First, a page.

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Comment More than that... (Score 1) 98

I'd worry about their self-esteem - I mean, being lumped into the same conversation as a company that clearly values profits over honesty is bound to make any robocar flinch when unrelated topics try to occupy the same space at the same time. No wonder skynet went all wicked-witch on mankind.

Comment Re:Potato gun (Score 1) 225

I didn't think I had a story here, thanks for reminding me of my potato cannons!

In my intro to electronics course we had taken the flash circuits from disposable cameras and hacked them to trigger via a photocell.

I had another idea: take the ~300v from the flash capacitor, dump it through a car ignition coil then through a spark plug, and I'd get a much more reliable spark than could be had by a piezo grill igniter. My best guess is that I had a few hundred thousand volts at the spark plug. I put everything in a small plastic Radio Shack project box, put a button on each side, and wired the buttons in series to prevent accidental discharges.

It worked very well: in ~5 years of use I think I went through two C cells and it only failed to work when the first battery died. Whenever I'd show off my handiwork, my audience was invariably more intimidated by the sound of the circuit charging up than the actual potato cannon :)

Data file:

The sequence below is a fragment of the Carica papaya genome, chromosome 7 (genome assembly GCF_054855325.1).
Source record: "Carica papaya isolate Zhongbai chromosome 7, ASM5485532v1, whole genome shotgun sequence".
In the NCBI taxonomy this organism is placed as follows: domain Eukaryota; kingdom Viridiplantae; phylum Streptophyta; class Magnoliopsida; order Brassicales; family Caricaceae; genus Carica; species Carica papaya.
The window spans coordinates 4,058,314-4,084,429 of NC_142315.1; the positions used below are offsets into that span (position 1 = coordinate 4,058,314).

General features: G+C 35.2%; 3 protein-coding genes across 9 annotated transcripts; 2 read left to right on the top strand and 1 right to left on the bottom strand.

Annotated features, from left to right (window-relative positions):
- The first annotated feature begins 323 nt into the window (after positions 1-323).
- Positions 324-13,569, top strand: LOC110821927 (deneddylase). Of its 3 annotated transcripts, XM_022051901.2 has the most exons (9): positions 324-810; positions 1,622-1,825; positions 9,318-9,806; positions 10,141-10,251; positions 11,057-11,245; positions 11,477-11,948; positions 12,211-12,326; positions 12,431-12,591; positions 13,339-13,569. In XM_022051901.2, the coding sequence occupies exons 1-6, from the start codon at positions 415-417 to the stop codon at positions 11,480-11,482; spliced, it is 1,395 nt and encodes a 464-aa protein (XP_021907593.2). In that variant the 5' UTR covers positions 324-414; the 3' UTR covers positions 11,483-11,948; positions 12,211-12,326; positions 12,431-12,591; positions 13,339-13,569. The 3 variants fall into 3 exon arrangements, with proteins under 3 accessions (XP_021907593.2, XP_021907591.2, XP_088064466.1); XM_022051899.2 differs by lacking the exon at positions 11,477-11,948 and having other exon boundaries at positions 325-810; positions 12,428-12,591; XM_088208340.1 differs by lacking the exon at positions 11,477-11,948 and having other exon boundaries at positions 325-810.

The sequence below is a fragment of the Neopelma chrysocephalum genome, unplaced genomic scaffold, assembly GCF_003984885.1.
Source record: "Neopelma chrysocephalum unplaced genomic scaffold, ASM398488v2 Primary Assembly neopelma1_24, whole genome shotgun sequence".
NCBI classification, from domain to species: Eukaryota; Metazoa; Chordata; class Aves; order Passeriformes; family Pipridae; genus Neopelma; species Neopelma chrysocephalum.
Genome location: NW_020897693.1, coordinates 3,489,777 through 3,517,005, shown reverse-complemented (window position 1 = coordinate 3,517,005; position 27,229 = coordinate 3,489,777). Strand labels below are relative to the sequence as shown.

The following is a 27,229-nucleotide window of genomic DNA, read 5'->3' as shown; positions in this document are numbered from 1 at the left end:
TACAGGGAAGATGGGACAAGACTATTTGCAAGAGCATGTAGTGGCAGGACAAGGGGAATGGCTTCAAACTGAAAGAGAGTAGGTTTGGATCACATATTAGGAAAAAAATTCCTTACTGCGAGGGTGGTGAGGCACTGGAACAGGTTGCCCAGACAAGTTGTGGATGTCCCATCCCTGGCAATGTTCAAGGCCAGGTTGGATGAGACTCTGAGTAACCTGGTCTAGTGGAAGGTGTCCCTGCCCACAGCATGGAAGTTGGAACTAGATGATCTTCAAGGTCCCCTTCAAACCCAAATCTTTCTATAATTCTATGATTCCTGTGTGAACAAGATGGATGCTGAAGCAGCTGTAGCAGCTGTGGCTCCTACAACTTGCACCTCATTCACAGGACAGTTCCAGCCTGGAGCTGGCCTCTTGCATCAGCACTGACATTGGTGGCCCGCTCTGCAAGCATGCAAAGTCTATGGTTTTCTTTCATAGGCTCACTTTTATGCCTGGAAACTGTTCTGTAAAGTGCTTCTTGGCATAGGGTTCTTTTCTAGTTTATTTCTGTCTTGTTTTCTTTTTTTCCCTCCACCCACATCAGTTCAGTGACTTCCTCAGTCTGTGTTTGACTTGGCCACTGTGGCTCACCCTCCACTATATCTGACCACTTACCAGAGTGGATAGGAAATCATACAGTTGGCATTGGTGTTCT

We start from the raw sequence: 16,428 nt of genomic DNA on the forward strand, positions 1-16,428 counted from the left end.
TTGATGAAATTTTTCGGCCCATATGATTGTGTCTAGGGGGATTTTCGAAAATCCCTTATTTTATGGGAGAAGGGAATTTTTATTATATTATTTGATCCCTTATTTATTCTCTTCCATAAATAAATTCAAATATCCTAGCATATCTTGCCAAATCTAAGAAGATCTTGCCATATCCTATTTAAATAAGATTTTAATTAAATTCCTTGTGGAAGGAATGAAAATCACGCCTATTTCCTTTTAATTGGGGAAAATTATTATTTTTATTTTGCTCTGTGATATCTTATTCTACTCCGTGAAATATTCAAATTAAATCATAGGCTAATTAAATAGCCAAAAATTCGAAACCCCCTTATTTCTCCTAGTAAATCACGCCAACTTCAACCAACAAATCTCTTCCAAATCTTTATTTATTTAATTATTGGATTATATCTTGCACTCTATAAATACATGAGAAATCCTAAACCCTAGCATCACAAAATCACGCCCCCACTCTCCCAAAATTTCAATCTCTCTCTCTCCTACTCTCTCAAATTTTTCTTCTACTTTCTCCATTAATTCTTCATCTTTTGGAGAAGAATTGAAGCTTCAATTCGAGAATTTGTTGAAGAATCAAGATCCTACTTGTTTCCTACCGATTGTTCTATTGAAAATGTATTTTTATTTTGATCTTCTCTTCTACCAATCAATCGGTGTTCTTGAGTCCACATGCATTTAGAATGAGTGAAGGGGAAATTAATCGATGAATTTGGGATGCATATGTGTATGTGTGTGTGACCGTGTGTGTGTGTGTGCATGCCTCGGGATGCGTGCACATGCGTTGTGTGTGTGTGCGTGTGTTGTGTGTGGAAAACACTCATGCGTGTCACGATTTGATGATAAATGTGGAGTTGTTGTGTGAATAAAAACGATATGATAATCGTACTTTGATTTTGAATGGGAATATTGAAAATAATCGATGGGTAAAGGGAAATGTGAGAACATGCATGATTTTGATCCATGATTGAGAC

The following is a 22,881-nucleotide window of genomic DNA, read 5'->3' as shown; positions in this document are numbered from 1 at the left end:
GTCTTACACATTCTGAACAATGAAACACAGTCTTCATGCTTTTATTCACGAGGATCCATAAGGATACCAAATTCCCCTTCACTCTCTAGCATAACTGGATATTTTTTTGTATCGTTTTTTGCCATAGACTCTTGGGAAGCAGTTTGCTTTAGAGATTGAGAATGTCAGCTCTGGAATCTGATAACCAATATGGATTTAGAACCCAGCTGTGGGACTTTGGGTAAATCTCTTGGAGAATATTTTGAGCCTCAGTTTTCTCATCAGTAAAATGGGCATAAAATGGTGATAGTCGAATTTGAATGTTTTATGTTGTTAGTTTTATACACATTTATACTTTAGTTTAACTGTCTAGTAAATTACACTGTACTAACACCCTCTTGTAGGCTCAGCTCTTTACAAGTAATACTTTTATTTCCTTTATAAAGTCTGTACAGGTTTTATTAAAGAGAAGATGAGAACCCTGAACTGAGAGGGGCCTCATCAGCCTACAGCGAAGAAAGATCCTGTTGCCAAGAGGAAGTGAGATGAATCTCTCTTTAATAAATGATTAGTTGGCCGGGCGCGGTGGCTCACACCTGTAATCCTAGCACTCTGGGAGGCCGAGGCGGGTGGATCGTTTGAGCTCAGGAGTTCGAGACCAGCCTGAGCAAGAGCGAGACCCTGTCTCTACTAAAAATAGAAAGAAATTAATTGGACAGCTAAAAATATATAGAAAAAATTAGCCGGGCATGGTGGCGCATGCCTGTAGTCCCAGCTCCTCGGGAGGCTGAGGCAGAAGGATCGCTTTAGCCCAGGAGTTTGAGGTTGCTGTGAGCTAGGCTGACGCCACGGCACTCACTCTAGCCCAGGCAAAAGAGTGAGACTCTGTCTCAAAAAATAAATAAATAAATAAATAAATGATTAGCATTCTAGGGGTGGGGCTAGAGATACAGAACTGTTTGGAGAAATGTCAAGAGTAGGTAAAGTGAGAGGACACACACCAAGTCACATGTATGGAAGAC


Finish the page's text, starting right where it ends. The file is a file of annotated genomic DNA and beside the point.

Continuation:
Comment Re:Hubris and Self-Interest (Score 1) 252

If you actually have a problem that decomposes nicely into lots of little, neatly contained, problems it might work really well. It's just that if you have that, you are among the blessed and probably don't need any fancy consultants in order to do just fine. You'd need somebody who is actively capable of pulling defeat from the jaws of victory to screw it up.

The sticking point is whether or not snake oil can dissolve seemingly insoluble problems into lots of little, neatly contained, problems.

Comment Re:Not a hard and fast rule... (Score 3, Interesting) 252

I don't know how broadly it can be applied(if it in fact works as well as they claim at all); but it would appear that the whole point of these 'microservices' is to produce smaller 'projects' so that you have more room to scale before complexity eats you alive. It's not so much a disproof of the 'mythical man-month'; but an adaptation to cope with it.